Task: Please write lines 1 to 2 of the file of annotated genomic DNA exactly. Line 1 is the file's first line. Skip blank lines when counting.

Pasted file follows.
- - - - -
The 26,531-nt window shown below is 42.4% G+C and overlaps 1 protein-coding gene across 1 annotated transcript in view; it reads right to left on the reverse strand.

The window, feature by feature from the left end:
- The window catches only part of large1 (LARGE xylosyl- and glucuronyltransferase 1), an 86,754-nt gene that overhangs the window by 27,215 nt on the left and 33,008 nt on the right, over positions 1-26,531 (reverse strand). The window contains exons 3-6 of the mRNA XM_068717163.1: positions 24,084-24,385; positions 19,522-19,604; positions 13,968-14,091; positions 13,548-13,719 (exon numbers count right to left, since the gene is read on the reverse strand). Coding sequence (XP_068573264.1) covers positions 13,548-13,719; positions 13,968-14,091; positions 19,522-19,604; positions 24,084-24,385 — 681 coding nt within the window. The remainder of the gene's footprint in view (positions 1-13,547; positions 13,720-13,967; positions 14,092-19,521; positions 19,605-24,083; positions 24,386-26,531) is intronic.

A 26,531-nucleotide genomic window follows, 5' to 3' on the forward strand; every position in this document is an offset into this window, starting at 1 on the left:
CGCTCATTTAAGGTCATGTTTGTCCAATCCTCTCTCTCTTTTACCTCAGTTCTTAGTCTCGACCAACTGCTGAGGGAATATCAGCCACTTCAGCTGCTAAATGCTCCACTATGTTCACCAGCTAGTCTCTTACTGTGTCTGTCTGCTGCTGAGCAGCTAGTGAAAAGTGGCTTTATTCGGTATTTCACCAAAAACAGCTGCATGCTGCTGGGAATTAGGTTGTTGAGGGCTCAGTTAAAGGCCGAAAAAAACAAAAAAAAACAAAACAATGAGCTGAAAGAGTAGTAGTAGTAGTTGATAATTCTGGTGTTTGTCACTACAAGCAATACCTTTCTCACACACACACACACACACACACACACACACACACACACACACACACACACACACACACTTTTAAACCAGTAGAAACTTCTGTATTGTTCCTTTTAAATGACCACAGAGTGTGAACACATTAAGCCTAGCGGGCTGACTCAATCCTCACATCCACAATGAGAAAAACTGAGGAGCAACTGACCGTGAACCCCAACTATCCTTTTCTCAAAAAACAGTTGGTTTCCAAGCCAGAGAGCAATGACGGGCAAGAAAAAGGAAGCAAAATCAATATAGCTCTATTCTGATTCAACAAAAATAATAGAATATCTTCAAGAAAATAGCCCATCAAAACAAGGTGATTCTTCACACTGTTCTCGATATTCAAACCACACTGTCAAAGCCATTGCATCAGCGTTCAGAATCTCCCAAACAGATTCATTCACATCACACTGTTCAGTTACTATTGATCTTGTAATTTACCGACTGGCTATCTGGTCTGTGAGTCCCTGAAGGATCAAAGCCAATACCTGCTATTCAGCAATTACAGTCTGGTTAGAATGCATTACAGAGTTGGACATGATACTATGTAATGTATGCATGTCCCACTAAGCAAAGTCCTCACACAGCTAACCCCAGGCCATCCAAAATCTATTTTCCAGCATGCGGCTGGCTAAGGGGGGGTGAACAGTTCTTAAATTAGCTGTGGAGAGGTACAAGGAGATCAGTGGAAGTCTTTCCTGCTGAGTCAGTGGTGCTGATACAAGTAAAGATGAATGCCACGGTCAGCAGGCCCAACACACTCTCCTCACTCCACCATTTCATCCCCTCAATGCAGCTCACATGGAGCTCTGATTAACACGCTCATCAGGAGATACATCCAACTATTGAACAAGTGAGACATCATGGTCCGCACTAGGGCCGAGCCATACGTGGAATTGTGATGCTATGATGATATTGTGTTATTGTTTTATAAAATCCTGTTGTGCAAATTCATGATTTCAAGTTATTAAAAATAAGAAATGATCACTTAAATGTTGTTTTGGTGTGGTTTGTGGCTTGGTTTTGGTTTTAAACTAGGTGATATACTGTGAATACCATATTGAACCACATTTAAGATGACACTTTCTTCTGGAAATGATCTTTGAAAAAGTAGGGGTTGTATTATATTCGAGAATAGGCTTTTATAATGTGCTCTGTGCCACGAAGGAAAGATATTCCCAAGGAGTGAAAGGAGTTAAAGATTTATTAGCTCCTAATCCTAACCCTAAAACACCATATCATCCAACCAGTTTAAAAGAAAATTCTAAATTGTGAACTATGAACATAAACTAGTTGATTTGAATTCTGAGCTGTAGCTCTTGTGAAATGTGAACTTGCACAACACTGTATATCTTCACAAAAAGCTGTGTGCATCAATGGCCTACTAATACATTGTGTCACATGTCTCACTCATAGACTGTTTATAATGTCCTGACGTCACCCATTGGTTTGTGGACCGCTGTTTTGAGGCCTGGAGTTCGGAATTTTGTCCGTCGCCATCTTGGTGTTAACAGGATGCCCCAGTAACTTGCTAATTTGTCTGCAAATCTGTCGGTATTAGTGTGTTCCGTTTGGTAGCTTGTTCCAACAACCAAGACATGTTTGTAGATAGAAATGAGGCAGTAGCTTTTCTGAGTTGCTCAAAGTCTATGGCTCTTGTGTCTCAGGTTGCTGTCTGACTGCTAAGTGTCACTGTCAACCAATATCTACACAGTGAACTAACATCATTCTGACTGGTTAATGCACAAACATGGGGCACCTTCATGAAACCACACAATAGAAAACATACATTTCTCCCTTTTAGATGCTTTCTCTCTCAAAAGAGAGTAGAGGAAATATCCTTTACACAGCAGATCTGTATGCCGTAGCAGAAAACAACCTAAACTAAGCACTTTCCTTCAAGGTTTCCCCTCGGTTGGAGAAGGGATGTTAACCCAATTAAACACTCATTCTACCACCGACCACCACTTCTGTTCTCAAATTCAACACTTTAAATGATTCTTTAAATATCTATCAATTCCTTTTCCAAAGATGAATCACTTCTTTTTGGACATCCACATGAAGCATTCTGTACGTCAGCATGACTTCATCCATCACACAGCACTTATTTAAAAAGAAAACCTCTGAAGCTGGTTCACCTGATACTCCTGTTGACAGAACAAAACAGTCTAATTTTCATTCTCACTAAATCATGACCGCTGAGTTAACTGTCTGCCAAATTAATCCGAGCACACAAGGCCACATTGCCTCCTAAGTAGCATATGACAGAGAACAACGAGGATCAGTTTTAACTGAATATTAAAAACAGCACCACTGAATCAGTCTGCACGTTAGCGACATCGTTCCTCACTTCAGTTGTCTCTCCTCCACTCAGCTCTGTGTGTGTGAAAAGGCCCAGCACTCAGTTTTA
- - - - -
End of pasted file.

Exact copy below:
The 26,531-nt window shown below is 42.4% G+C and overlaps 1 protein-coding gene across 1 annotated transcript in view; it reads right to left on the reverse strand.

The window, feature by feature from the left end: